My mind was made up, so I purchased a unit and downloaded the App and then was itching to try it out, firstly on the bats in my back garden. Before use a few settings needed to be selected on the App. The simplest of these was the region, selecting Europe and then the UK narrowed the ‘possibles’ list of species down to those that have been recorded in the UK only. Most of the other settings could be left at the default values, but one that I looked at carefully was the sensitivity of the ID criteria. This could be set at 3 levels, the first level was one that was very strict and would only record a species as present if it was certain. The next level could be described as the ‘average’ level which worked on the high probability that a species was present given the number of call ‘pulses’ recorded from that bat. Finally the lowest level required many fewer positive ‘pulses’ for a species to be suggested as the one being recorded. I started off by using the average setting, but experimented once I started to use the detector, more about that later!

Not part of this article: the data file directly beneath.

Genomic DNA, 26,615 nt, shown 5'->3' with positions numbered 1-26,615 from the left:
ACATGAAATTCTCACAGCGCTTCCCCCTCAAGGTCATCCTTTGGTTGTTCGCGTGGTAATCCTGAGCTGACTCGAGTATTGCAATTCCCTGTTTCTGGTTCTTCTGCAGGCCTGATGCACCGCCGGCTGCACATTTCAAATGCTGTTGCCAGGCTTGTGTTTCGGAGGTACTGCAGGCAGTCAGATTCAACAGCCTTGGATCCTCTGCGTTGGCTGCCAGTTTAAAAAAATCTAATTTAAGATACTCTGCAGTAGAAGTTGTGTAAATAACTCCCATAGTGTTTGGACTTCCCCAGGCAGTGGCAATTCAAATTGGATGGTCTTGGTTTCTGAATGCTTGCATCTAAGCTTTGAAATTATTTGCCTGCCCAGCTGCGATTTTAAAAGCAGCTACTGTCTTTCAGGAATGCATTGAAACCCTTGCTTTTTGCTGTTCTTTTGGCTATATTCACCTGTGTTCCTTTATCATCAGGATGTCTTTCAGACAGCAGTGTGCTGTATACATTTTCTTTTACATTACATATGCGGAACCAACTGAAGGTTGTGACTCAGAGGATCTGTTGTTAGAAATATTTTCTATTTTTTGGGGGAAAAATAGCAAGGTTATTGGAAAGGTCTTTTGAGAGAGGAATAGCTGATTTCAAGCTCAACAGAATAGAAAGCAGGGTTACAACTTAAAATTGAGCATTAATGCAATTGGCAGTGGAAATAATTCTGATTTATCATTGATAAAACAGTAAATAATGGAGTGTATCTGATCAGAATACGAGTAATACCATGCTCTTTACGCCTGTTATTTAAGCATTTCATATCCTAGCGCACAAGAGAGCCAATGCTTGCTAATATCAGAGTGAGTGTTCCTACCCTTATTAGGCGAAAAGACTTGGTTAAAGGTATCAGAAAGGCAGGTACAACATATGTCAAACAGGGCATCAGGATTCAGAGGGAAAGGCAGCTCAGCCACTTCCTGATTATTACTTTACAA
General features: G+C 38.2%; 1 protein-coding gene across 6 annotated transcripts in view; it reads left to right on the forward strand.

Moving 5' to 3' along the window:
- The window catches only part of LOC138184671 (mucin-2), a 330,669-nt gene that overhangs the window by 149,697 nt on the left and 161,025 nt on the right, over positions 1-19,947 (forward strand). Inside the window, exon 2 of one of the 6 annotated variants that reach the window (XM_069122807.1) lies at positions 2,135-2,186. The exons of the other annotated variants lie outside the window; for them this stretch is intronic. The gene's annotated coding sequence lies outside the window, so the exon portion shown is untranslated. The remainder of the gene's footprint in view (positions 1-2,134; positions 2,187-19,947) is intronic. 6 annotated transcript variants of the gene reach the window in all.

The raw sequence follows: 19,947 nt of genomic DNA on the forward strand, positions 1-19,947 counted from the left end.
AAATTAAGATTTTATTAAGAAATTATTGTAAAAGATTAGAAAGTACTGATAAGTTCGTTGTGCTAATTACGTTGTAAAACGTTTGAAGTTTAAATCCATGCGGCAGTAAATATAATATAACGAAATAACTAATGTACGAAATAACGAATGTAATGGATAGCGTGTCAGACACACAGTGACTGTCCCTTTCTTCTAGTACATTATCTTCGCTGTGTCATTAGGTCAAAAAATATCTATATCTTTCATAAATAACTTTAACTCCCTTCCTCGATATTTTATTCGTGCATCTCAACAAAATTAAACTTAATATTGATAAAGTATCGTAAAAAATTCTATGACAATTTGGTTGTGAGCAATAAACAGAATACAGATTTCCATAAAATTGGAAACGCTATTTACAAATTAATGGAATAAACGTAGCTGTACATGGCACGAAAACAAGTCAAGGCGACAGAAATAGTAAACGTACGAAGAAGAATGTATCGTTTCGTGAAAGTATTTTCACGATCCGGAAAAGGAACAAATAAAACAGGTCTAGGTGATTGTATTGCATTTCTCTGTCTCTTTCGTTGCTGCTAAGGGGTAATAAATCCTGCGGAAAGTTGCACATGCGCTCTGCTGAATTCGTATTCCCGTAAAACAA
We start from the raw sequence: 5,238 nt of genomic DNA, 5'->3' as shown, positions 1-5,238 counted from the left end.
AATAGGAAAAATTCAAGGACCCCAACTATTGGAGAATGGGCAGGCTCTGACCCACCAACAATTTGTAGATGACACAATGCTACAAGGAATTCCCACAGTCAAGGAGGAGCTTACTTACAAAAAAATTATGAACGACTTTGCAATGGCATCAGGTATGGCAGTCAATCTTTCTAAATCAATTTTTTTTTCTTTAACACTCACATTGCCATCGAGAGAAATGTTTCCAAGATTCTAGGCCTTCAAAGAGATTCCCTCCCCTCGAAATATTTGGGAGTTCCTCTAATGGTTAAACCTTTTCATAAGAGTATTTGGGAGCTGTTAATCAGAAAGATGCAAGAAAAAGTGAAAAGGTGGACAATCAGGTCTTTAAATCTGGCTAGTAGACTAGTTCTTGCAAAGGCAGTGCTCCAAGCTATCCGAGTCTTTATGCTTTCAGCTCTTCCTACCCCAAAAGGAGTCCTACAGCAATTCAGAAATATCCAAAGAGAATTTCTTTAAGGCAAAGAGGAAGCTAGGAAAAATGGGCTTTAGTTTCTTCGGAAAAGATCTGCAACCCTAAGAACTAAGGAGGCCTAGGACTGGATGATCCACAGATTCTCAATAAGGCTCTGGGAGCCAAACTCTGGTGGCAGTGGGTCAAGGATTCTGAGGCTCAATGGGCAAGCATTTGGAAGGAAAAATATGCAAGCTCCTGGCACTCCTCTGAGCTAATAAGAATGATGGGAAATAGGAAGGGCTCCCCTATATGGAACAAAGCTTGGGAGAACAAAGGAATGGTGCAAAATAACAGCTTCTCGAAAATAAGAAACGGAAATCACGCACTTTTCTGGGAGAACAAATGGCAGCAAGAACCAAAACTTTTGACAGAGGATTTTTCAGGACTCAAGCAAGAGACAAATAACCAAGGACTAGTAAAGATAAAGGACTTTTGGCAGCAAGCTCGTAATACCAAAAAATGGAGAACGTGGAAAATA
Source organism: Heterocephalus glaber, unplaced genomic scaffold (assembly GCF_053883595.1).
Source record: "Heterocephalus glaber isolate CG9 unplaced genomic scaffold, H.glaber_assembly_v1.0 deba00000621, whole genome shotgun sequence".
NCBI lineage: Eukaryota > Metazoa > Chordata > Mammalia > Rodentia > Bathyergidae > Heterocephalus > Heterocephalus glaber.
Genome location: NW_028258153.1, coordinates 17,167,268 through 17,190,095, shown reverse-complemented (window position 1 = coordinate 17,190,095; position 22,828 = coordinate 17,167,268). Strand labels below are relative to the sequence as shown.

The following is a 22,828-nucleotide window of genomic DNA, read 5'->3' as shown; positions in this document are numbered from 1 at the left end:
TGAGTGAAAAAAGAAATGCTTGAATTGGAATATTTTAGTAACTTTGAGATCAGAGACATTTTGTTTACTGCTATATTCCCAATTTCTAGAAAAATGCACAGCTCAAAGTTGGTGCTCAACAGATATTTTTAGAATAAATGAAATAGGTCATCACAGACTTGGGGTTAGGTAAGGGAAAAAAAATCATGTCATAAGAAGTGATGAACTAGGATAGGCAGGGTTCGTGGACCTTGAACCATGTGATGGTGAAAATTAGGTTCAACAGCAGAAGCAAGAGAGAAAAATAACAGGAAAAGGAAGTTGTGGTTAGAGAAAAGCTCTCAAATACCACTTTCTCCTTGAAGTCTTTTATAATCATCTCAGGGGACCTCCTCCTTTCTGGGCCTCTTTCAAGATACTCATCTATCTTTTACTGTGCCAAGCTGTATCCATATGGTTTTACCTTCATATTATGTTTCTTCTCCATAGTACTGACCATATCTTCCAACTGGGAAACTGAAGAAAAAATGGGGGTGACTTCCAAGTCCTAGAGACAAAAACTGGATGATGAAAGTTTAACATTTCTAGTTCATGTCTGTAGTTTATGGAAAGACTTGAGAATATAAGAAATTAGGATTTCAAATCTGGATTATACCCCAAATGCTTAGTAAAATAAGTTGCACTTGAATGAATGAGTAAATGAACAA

My first opportunity to use the Echo Meter Touch 2 came that evening in my back garden. I have watched bats feeding over the garden for the last 20 or so years, and had always assumed that the species present were Common Pipistrelles. So, out I went just after dusk and as usual small bats were sweeping through the garden arcing back and forth and just perfect for my first recording session. Switching the unit on via the App it immediately sprang into life with high pitched chirps emanating from the phone and a visual representation of these sounds appearing on the screen. With the detector in record mode I captured several passes of the bats and then switched off to head inside to see what I had found. I switched over to ‘Recordings’ and selected the first one. There was my ID, and I was really surprised to see that it was a Soprano Pipistrelle, not the species that I had expected, but one that I would have had difficulty positively identifying on my old detector. Opening up the remaining 5 recordings confirmed the ID, all recordings relating to Soprano Pipistrelle. A great first try, but not the end of my nightly sessions!